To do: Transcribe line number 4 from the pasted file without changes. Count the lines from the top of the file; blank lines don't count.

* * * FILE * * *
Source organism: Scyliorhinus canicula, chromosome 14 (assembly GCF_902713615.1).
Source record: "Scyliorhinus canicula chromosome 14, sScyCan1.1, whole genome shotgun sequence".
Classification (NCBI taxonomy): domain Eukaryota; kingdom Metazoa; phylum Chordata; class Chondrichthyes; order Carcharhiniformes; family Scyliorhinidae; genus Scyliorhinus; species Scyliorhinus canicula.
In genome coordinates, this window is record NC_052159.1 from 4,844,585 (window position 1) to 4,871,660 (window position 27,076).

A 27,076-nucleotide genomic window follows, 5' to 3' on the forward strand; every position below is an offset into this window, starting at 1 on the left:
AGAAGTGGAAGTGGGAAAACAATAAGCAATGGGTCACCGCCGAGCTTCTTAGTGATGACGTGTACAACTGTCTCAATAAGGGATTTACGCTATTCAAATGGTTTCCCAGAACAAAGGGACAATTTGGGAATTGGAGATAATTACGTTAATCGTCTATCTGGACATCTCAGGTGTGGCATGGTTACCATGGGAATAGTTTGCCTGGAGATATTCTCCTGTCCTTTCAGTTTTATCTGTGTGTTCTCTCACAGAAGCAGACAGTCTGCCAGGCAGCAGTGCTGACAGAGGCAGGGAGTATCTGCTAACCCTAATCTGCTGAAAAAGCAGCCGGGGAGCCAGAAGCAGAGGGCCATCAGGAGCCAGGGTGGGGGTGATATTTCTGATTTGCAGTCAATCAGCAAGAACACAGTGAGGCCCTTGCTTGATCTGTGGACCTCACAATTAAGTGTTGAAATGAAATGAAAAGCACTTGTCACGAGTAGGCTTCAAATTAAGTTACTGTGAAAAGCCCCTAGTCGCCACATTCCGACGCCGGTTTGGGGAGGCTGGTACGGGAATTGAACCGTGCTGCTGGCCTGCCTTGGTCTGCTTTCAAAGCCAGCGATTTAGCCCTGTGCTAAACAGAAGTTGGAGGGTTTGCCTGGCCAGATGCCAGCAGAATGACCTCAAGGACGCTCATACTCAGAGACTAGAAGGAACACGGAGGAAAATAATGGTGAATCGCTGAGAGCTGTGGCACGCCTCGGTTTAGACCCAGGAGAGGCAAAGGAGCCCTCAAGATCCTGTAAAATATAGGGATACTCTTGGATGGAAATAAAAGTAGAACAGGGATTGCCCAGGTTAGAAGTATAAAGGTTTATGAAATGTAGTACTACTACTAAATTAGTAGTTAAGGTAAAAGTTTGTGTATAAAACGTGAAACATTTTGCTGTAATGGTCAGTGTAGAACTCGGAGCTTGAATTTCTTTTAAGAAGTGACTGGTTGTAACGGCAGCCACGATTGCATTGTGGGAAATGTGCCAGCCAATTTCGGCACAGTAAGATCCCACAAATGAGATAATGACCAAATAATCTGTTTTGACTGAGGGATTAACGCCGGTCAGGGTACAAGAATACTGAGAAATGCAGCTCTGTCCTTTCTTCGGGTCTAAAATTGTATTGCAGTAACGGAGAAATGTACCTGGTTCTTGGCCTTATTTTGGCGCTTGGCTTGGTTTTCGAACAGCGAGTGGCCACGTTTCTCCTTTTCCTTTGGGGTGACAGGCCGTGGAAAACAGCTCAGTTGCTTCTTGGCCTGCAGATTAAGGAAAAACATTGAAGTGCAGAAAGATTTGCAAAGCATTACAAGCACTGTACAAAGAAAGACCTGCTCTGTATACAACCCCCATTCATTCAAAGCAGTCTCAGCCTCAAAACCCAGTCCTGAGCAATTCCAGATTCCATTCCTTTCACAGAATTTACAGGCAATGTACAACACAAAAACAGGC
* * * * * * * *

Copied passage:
In genome coordinates, this window is record NC_052159.1 from 4,844,585 (window position 1) to 4,871,660 (window position 27,076).